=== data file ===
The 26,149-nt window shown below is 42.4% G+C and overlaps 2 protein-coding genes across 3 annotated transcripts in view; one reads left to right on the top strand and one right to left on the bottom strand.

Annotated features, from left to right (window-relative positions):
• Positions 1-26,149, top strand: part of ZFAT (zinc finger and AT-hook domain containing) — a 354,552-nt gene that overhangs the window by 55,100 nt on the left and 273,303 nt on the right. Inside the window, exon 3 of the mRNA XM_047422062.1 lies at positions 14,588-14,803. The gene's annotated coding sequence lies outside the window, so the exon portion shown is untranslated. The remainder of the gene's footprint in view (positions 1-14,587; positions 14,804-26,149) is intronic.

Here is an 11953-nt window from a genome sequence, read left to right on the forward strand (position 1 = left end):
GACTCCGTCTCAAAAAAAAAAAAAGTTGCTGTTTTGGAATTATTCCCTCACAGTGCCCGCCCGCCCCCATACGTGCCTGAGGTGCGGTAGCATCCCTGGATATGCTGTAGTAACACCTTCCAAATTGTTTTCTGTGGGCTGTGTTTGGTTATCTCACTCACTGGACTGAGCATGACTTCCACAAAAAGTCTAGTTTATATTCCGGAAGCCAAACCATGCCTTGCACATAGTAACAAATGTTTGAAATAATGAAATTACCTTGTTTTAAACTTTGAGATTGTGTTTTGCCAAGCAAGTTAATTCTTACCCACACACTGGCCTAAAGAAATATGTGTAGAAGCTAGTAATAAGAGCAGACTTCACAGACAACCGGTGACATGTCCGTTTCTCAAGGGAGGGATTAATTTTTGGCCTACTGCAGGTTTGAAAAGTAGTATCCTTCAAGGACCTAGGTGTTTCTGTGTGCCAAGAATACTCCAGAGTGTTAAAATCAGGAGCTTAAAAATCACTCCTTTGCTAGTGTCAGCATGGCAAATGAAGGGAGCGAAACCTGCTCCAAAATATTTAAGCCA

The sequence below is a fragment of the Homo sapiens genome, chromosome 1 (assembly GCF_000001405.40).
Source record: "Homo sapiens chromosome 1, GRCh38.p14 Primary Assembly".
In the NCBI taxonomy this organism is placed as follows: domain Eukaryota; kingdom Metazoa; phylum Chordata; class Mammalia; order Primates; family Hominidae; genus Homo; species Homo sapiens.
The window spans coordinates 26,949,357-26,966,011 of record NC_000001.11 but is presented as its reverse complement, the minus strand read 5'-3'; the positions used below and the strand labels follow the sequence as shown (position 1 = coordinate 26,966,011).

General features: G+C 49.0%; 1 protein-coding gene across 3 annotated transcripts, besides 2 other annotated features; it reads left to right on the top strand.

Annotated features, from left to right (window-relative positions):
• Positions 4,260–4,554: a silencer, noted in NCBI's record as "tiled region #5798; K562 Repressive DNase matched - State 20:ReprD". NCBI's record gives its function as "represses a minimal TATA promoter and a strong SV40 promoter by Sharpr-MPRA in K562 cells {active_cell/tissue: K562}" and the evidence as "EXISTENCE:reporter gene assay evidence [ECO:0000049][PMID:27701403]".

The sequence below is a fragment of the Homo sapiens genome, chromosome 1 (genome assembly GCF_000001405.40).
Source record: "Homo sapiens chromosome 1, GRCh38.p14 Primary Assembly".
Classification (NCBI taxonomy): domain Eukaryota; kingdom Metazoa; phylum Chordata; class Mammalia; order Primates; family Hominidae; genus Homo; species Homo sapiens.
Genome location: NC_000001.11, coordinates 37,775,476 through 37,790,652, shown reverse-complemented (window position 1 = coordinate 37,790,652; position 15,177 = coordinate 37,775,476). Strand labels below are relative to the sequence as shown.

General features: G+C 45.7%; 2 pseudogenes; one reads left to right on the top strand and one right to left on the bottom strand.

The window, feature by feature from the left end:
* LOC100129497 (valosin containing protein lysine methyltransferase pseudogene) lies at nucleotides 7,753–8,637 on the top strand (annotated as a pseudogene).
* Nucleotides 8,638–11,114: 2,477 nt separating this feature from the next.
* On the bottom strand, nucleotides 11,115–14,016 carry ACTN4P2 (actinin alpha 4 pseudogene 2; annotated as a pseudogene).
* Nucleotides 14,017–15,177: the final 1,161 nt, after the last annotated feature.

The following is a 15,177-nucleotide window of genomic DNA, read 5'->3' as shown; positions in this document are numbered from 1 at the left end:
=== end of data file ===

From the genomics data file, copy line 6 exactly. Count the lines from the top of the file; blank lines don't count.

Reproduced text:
The sequence below is a fragment of the Homo sapiens genome, chromosome 1 (assembly GCF_000001405.40).